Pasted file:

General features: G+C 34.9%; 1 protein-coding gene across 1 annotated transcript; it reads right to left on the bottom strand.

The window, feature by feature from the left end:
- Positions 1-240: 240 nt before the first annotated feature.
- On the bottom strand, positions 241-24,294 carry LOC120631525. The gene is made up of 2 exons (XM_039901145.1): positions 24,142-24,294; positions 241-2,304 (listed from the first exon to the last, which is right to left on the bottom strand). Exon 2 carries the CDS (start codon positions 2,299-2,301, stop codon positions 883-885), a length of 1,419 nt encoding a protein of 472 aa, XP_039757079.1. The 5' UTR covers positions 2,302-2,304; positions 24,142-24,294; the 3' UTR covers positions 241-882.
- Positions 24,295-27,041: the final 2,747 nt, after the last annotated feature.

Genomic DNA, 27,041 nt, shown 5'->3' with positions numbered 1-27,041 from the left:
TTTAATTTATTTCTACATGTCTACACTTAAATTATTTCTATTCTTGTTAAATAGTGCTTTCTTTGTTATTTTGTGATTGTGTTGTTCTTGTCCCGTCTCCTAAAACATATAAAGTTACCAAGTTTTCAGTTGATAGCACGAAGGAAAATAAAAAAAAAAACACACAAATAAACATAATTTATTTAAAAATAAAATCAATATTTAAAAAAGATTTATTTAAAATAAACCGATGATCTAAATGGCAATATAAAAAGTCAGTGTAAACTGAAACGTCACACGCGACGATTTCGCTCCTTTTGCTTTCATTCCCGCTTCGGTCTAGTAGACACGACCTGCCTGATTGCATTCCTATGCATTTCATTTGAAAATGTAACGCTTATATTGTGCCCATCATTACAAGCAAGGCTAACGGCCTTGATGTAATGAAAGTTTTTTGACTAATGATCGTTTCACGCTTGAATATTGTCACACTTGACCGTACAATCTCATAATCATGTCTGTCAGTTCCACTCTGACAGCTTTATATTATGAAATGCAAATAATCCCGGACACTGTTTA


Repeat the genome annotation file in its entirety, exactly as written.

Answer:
General features: G+C 34.9%; 1 protein-coding gene across 1 annotated transcript; it reads right to left on the bottom strand.

The window, feature by feature from the left end:
- Positions 1-240: 240 nt before the first annotated feature.
- On the bottom strand, positions 241-24,294 carry LOC120631525. The gene is made up of 2 exons (XM_039901145.1): positions 24,142-24,294; positions 241-2,304 (listed from the first exon to the last, which is right to left on the bottom strand). Exon 2 carries the CDS (start codon positions 2,299-2,301, stop codon positions 883-885), a length of 1,419 nt encoding a protein of 472 aa, XP_039757079.1. The 5' UTR covers positions 2,302-2,304; positions 24,142-24,294; the 3' UTR covers positions 241-882.
- Positions 24,295-27,041: the final 2,747 nt, after the last annotated feature.

Genomic DNA, 27,041 nt, shown 5'->3' with positions numbered 1-27,041 from the left:
TTTAATTTATTTCTACATGTCTACACTTAAATTATTTCTATTCTTGTTAAATAGTGCTTTCTTTGTTATTTTGTGATTGTGTTGTTCTTGTCCCGTCTCCTAAAACATATAAAGTTACCAAGTTTTCAGTTGATAGCACGAAGGAAAATAAAAAAAAAAACACACAAATAAACATAATTTATTTAAAAATAAAATCAATATTTAAAAAAGATTTATTTAAAATAAACCGATGATCTAAATGGCAATATAAAAAGTCAGTGTAAACTGAAACGTCACACGCGACGATTTCGCTCCTTTTGCTTTCATTCCCGCTTCGGTCTAGTAGACACGACCTGCCTGATTGCATTCCTATGCATTTCATTTGAAAATGTAACGCTTATATTGTGCCCATCATTACAAGCAAGGCTAACGGCCTTGATGTAATGAAAGTTTTTTGACTAATGATCGTTTCACGCTTGAATATTGTCACACTTGACCGTACAATCTCATAATCATGTCTGTCAGTTCCACTCTGACAGCTTTATATTATGAAATGCAAATAATCCCGGACACTGTTTA